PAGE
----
2. In terms of buying clean energy to power their services, this will really differ depending on the size of the company and the location. There are green energy purchasing programs (directly from utilities) in most states. This would account for electricity that companies use directly, i.e., server racks inside a company HQ and other in-house IT. However, the bulk of a company’s IT electricity use is likely in their servers, which are most likely either located in co-location facilities or captive owned and operated data centers.
In the case of co-location facilities, CIO’s need to make it known that they prefer to do business with companies that power their services with low carbon/clean energy.
Where companies own and operate their own facilities, companies should mimic Google and Yahoo, who are profiled in the report as companies that both site their facilities near clean power sources and, in Google’s case, get creative in their renewable energy mitigation strategies.
“In a twist of a well-known quote from one of my favorite movies Field of Dreams , “If you ask for clean power, companies will come.” So ask.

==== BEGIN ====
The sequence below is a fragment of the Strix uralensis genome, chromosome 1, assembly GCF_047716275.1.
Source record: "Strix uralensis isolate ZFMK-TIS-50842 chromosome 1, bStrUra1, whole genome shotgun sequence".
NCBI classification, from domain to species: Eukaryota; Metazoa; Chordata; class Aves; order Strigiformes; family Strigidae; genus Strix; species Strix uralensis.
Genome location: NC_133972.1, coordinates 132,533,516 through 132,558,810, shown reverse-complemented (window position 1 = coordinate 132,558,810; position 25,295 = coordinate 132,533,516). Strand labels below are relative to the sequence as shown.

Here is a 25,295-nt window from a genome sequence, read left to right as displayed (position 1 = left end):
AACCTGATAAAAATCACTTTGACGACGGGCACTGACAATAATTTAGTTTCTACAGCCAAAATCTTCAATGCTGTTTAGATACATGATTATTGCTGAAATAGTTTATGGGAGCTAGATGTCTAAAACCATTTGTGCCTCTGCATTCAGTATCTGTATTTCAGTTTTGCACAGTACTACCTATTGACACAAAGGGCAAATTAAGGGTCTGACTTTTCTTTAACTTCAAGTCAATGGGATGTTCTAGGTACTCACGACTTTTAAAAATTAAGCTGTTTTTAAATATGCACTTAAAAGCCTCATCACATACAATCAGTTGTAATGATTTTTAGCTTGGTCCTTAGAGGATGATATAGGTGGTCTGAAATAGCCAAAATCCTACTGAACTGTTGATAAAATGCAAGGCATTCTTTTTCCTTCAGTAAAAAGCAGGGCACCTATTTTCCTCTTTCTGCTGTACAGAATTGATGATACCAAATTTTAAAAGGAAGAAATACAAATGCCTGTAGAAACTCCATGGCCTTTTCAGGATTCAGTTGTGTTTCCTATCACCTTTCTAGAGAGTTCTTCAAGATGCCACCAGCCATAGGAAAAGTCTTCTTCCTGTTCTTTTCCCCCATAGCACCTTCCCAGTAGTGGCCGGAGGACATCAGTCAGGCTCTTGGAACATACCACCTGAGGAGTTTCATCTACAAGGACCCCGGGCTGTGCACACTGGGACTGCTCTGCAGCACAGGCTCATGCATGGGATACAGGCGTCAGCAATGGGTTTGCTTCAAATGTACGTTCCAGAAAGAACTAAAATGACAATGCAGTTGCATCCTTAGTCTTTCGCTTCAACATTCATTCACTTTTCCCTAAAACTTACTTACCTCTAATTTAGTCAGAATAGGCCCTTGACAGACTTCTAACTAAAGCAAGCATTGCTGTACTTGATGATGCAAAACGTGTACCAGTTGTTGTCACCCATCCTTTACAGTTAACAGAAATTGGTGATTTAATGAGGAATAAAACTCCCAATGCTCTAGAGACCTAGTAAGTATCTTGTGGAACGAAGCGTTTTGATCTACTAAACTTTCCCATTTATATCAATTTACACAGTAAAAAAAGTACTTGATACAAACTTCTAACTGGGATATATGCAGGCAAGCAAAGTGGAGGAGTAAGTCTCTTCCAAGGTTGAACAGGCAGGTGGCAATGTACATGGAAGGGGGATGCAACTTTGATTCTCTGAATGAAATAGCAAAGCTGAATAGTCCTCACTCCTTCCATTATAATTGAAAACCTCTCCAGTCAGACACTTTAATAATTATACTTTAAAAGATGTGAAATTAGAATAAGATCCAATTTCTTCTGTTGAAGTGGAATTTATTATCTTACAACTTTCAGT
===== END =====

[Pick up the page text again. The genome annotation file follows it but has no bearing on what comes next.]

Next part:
“Google has made it clear they prefer renewable energy and they have had no shortage of providers (large and small) approaching them for their business,” said Harrell. “If CIOs make the same ask, it will help drive change within the IT sector, and allow them more choice.”
A prolific and versatile writer, Pam Baker’s published credits include numerous articles in leading publications including, but not limited to: Institutional Investor magazine, CIO.com, NetworkWorld, ComputerWorld, IT World, Linux World, Internet News, E-Commerce Times, LinuxInsider, CIO Today Magazine, NPTech News (nonprofits), MedTech Journal, I Six Sigma magazine, Computer Sweden, NY Times, and Knight-Ridder/McClatchy newspapers. She has also authored several analytical studies on technology and eight books. Baker also wrote and produced an award-winning documentary on paper-making. She is a member of the National Press Club (NPC), Society of Professional Journalists (SPJ), and the Internet Press Guild (IPG).